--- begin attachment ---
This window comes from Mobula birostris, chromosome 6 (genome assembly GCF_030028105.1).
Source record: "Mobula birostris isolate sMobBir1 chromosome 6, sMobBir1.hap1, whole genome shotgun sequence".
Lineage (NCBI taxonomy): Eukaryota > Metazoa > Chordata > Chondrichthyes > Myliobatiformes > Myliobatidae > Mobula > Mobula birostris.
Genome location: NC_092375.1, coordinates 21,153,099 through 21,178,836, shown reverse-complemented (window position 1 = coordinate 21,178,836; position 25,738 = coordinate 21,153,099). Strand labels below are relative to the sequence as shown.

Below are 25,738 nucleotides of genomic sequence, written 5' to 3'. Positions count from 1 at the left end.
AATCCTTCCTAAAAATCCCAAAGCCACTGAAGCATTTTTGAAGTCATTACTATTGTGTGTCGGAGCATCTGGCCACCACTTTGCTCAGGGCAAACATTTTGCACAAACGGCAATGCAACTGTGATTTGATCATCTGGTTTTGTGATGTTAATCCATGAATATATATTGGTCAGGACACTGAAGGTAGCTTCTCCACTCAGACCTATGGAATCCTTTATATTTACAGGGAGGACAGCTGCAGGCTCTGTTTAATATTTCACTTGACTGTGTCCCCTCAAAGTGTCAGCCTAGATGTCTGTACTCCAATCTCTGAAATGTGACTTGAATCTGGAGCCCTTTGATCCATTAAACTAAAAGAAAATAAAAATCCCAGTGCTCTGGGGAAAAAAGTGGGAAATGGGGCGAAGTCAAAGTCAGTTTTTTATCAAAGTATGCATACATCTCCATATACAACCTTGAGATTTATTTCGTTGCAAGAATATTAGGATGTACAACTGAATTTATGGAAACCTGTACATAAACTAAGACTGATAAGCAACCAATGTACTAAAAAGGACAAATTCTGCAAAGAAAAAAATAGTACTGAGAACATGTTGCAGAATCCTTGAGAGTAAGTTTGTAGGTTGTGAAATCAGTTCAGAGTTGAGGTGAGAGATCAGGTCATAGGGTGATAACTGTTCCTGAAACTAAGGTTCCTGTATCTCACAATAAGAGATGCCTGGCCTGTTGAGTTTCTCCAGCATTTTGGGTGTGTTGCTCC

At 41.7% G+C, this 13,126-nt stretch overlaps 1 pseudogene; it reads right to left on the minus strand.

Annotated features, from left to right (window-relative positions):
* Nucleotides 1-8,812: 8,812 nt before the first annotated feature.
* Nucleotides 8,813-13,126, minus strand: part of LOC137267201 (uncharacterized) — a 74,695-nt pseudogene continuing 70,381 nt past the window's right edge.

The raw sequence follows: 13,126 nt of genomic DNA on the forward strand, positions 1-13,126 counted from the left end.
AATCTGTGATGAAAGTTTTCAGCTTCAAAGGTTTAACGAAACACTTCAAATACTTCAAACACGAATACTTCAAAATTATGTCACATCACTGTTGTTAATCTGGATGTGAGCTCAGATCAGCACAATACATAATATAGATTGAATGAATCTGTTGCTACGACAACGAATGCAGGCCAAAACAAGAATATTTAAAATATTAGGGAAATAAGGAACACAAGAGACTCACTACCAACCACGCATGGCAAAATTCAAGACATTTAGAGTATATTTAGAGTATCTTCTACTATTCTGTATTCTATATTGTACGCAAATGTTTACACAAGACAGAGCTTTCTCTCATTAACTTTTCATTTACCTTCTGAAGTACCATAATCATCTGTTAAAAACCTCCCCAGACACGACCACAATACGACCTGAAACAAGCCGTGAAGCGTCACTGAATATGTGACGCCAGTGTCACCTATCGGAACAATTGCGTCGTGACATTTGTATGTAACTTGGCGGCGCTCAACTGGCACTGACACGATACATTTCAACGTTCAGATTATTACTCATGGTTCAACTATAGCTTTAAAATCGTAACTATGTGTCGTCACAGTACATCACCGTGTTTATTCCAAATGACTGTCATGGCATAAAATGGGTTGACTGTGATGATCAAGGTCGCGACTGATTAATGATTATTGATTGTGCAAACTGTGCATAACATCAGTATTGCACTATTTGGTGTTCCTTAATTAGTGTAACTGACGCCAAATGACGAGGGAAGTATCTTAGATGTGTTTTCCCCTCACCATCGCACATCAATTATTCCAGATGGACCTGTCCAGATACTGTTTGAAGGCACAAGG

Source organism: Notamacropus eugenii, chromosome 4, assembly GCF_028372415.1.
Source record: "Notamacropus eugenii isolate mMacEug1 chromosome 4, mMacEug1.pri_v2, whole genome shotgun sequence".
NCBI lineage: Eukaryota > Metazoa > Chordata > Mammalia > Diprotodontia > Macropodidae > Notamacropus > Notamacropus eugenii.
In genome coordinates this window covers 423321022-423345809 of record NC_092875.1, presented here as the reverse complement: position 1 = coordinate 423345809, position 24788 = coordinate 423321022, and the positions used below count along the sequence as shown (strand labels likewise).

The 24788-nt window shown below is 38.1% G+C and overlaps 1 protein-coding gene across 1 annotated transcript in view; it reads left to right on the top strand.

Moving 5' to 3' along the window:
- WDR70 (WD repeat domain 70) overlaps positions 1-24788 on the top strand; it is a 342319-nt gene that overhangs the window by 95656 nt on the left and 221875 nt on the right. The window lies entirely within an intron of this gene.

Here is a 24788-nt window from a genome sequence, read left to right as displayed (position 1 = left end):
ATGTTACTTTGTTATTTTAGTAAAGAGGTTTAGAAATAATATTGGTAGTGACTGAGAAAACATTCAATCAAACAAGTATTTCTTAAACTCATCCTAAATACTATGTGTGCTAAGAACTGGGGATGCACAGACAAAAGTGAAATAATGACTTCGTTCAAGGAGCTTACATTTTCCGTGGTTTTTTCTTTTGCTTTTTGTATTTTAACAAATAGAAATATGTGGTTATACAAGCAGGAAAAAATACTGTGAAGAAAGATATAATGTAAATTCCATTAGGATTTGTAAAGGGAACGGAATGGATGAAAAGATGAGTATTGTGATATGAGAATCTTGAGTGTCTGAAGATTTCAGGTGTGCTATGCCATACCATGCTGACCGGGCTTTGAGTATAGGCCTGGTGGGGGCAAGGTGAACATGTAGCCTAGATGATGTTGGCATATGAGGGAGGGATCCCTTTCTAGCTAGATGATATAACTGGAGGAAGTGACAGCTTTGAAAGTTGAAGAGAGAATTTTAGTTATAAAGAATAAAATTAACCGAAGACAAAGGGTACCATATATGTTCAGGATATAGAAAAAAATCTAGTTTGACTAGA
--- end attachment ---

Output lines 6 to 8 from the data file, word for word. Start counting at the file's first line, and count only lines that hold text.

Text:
AATCCTTCCTAAAAATCCCAAAGCCACTGAAGCATTTTTGAAGTCATTACTATTGTGTGTCGGAGCATCTGGCCACCACTTTGCTCAGGGCAAACATTTTGCACAAACGGCAATGCAACTGTGATTTGATCATCTGGTTTTGTGATGTTAATCCATGAATATATATTGGTCAGGACACTGAAGGTAGCTTCTCCACTCAGACCTATGGAATCCTTTATATTTACAGGGAGGACAGCTGCAGGCTCTGTTTAATATTTCACTTGACTGTGTCCCCTCAAAGTGTCAGCCTAGATGTCTGTACTCCAATCTCTGAAATGTGACTTGAATCTGGAGCCCTTTGATCCATTAAACTAAAAGAAAATAAAAATCCCAGTGCTCTGGGGAAAAAAGTGGGAAATGGGGCGAAGTCAAAGTCAGTTTTTTATCAAAGTATGCATACATCTCCATATACAACCTTGAGATTTATTTCGTTGCAAGAATATTAGGATGTACAACTGAATTTATGGAAACCTGTACATAAACTAAGACTGATAAGCAACCAATGTACTAAAAAGGACAAATTCTGCAAAGAAAAAAATAGTACTGAGAACATGTTGCAGAATCCTTGAGAGTAAGTTTGTAGGTTGTGAAATCAGTTCAGAGTTGAGGTGAGAGATCAGGTCATAGGGTGATAACTGTTCCTGAAACTAAGGTTCCTGTATCTCACAATAAGAGATGCCTGGCCTGTTGAGTTTCTCCAGCATTTTGGGTGTGTTGCTCC

At 41.7% G+C, this 13,126-nt stretch overlaps 1 pseudogene; it reads right to left on the minus strand.

Annotated features, from left to right (window-relative positions):